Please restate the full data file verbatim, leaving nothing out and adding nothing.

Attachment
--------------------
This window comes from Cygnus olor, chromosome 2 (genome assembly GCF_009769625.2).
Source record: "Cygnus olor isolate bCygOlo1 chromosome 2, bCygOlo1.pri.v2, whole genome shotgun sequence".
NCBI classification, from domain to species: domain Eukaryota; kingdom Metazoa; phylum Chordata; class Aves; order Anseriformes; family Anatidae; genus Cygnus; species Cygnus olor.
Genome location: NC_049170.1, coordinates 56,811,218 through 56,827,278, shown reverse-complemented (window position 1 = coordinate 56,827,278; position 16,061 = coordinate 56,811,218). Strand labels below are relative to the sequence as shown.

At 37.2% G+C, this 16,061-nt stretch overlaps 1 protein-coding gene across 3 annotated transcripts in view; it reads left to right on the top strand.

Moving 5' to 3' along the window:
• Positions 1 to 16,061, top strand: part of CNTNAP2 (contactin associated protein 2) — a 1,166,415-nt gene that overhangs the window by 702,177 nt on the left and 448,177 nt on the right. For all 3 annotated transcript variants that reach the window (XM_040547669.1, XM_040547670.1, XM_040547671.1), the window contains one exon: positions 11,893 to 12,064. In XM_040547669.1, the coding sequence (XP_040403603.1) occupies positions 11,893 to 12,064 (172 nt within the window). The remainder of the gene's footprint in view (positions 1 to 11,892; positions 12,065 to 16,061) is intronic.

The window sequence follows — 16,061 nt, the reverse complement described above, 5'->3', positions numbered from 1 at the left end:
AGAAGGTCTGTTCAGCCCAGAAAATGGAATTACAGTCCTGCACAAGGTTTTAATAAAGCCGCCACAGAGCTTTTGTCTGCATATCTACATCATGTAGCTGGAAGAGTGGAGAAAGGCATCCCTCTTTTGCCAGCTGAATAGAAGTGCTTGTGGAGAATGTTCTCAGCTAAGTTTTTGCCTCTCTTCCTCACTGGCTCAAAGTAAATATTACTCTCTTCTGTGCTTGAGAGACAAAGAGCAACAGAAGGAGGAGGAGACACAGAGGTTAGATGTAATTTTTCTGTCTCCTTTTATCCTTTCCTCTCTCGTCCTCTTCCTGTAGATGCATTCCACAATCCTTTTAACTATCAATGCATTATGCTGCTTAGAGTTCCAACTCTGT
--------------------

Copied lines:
This window comes from Cygnus olor, chromosome 2 (genome assembly GCF_009769625.2).
Source record: "Cygnus olor isolate bCygOlo1 chromosome 2, bCygOlo1.pri.v2, whole genome shotgun sequence".
NCBI classification, from domain to species: domain Eukaryota; kingdom Metazoa; phylum Chordata; class Aves; order Anseriformes; family Anatidae; genus Cygnus; species Cygnus olor.
Genome location: NC_049170.1, coordinates 56,811,218 through 56,827,278, shown reverse-complemented (window position 1 = coordinate 56,827,278; position 16,061 = coordinate 56,811,218). Strand labels below are relative to the sequence as shown.

At 37.2% G+C, this 16,061-nt stretch overlaps 1 protein-coding gene across 3 annotated transcripts in view; it reads left to right on the top strand.

Moving 5' to 3' along the window:
• Positions 1 to 16,061, top strand: part of CNTNAP2 (contactin associated protein 2) — a 1,166,415-nt gene that overhangs the window by 702,177 nt on the left and 448,177 nt on the right. For all 3 annotated transcript variants that reach the window (XM_040547669.1, XM_040547670.1, XM_040547671.1), the window contains one exon: positions 11,893 to 12,064. In XM_040547669.1, the coding sequence (XP_040403603.1) occupies positions 11,893 to 12,064 (172 nt within the window). The remainder of the gene's footprint in view (positions 1 to 11,892; positions 12,065 to 16,061) is intronic.

The window sequence follows — 16,061 nt, the reverse complement described above, 5'->3', positions numbered from 1 at the left end:
AGAAGGTCTGTTCAGCCCAGAAAATGGAATTACAGTCCTGCACAAGGTTTTAATAAAGCCGCCACAGAGCTTTTGTCTGCATATCTACATCATGTAGCTGGAAGAGTGGAGAAAGGCATCCCTCTTTTGCCAGCTGAATAGAAGTGCTTGTGGAGAATGTTCTCAGCTAAGTTTTTGCCTCTCTTCCTCACTGGCTCAAAGTAAATATTACTCTCTTCTGTGCTTGAGAGACAAAGAGCAACAGAAGGAGGAGGAGACACAGAGGTTAGATGTAATTTTTCTGTCTCCTTTTATCCTTTCCTCTCTCGTCCTCTTCCTGTAGATGCATTCCACAATCCTTTTAACTATCAATGCATTATGCTGCTTAGAGTTCCAACTCTGT